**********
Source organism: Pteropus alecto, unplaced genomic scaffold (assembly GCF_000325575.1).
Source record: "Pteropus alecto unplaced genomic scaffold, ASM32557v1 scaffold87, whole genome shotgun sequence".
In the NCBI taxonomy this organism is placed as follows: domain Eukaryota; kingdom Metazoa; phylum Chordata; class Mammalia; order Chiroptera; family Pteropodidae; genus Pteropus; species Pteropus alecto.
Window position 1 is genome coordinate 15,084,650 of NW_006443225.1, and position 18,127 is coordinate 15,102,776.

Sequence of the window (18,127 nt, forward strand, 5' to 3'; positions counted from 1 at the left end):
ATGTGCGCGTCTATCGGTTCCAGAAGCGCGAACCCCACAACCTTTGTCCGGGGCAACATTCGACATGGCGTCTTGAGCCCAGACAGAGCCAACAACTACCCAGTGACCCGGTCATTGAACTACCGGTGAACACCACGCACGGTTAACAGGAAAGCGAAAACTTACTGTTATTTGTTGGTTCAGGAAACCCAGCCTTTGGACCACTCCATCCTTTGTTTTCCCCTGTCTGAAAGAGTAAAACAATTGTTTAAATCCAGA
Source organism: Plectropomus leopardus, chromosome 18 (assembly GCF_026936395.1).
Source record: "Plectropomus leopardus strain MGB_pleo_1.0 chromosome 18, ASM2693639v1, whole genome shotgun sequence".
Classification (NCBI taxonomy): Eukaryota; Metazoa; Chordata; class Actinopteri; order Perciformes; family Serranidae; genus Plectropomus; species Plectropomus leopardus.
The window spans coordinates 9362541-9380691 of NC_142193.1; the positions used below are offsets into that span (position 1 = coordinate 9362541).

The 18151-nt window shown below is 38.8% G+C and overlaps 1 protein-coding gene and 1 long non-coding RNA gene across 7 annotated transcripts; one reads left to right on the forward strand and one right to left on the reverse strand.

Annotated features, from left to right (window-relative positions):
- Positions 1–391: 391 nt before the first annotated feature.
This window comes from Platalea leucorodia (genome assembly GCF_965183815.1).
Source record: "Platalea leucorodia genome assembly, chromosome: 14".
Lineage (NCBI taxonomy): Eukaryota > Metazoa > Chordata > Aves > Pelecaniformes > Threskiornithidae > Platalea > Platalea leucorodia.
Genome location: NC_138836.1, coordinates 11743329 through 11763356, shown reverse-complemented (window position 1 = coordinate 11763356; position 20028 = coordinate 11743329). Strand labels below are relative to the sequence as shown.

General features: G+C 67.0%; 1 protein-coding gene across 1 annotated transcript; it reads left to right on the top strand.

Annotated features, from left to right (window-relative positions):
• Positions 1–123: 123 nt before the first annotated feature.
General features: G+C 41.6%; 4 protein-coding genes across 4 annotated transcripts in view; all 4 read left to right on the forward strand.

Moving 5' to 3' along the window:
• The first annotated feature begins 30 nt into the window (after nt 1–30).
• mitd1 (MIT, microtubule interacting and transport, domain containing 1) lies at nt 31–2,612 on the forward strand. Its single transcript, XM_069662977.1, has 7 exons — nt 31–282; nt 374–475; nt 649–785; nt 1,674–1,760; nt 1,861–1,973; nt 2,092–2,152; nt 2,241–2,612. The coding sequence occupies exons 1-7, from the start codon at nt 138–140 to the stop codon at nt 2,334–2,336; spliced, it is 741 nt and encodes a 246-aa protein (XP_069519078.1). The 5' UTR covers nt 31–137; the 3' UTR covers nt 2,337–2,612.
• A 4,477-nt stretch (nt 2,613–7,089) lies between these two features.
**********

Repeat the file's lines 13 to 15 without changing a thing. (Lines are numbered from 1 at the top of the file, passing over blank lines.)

- Positions 1–391: 391 nt before the first annotated feature.
This window comes from Platalea leucorodia (genome assembly GCF_965183815.1).
Source record: "Platalea leucorodia genome assembly, chromosome: 14".